Jacques is the director of Monumentenwacht Noord-Brabant and represents the Netherlands Monumentenwacht organization in international affairs. He studied Public Policy in Tilburg.
Prior to being appointed to his current position he worked as building conservation policy officer for the provincial authorities in Noord-Brabant.
He also participates in many national and international organizations and working groups involved in the protection of cultural heritage.
Internationally, he is a member of the secretariat of EHLF (European Heritage Legal Forum), the successor of the ECHO working group. He was coordinator of working group 1 of FACH (Focus Area Cultural Heritage) of the ECTP (European Construction Technology Platform). He was Dutch representative in the COST action C17 (Build Heritage: Fire Loss to Historic Buildings). He was member of the Council of Europa Nostra and also member of the scientific committee of the Como conference 2009: ‘Planned Conservation of XXth century architectural heritage: a review of policies and practices’. He is also member of the Advisory Committee of the European project EU CHIC (European Heritage Identity Card).
He has published books and articles about cultural heritage and is editor-in-chief of Monumenten, the largest Dutch language circulation magazine on the subject.
George Allan was on of the founder members of the campaign group Maintain our Heritage, which he now chairs. He is a commercial solicitor, but a campaigning conservationist from student days in Kent and in London, where he lives, George particularly likes hands-on maintenance activities and is a volunteer maintenance helper at the massive Union Chapel in Islington and has a close interest in all aspects of rainwater management, and his Architectural Association thesis was on 'Rainwater and the Conservation of Historic Buildings'. He is also a councillor in Islington and serves on its planning committees.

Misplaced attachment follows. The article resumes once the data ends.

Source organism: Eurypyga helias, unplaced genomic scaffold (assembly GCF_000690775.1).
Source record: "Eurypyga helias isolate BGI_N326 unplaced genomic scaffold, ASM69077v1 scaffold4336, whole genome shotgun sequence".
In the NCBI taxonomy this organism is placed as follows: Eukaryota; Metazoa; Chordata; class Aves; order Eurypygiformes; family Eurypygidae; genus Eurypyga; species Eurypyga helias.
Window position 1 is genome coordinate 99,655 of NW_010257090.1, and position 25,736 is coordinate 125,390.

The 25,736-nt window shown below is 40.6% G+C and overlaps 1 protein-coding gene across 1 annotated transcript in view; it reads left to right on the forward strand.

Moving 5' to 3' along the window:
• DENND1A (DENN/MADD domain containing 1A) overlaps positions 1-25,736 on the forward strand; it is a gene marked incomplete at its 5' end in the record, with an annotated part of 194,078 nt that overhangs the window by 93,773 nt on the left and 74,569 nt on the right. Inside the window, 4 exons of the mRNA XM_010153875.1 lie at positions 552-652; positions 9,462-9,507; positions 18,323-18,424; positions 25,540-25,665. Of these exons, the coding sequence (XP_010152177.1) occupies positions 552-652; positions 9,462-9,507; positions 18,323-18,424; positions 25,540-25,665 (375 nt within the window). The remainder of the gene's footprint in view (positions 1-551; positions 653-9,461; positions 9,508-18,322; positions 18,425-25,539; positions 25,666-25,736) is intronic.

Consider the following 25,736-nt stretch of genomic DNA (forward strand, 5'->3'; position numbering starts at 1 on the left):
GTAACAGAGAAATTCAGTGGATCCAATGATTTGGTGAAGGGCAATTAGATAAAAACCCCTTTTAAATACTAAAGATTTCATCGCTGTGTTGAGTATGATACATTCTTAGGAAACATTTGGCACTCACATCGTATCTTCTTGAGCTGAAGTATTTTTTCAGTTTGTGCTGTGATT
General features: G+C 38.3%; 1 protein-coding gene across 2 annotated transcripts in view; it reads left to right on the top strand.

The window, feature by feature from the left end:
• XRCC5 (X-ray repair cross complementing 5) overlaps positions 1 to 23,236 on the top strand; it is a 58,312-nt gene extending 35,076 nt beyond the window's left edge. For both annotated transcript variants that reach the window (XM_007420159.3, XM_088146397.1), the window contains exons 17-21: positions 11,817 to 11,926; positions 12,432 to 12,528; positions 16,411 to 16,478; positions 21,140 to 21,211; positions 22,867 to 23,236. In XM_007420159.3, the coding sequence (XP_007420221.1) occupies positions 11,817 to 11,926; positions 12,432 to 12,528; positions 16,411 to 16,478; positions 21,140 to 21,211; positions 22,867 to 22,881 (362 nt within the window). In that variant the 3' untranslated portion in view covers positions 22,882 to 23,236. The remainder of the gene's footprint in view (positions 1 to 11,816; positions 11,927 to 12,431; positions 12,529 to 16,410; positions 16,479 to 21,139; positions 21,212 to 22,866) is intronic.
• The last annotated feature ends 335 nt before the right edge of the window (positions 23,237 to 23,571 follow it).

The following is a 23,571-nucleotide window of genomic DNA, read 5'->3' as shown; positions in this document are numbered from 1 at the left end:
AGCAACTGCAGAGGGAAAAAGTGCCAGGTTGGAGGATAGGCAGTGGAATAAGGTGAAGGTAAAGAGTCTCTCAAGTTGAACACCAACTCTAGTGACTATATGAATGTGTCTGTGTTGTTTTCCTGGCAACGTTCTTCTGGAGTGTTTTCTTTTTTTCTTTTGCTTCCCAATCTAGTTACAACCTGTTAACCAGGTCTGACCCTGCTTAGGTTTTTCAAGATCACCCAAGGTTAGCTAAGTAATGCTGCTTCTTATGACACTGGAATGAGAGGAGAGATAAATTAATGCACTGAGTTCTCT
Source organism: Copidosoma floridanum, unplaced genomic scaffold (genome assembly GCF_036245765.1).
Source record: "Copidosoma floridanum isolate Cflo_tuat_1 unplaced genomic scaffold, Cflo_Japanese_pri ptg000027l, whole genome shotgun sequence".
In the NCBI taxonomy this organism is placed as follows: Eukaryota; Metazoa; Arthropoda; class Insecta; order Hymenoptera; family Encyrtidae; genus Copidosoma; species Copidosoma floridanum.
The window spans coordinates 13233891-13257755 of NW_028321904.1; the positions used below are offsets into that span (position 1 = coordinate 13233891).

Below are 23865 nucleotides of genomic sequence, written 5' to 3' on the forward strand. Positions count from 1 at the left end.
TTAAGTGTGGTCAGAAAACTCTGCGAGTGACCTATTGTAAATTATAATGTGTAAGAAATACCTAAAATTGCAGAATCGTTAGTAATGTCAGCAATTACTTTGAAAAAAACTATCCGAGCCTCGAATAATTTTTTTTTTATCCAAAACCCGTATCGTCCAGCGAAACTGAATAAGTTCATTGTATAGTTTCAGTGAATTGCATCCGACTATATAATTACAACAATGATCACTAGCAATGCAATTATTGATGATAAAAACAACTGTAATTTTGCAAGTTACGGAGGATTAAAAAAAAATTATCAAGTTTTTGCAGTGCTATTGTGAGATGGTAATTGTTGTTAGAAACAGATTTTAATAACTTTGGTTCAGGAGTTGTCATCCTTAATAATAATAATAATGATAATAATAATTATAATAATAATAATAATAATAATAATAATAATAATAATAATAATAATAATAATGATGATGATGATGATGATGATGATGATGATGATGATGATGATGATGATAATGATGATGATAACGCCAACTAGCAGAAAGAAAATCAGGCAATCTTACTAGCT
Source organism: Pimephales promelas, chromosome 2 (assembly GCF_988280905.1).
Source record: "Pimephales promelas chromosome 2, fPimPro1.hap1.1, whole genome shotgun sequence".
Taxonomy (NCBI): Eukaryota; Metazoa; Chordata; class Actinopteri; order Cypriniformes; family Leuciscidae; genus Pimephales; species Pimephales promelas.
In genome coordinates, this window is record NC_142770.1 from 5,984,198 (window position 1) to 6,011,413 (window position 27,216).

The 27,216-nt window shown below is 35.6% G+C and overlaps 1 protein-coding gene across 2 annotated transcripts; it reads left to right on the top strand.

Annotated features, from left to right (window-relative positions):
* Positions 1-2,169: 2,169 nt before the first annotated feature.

Maintain our Heritage is a non-profit organisation formed in 1998 by a group of conservation campaigners to try to reverse the culture of neglect that surrounds our historic buildings and to learn from experience elsewhere. Since then it has devoted itself to research and practical demonstration projects designed to test new approaches. The Bath pilot scheme was the first and George has been actively involved in the setting up and operation of the subsequent 'GutterClear' scheme in the Diocese of Gloucester.
Annette heads Charity Facilities Management, a national network for people looking after buildings and facilities issues in the voluntary sector. She specialises in developing educational materials, training and resources for people involved in building care.
After working in publishing and journalism, she joined the Building Conservation Trust at Hampton Court Palace as Training Director. In 1996 she became Chief Executive of the charity Upkeep, where she developed teaching materials and training courses about property care, including a City & Guilds Certificate for Repairs which has been completed by over 1,000 people.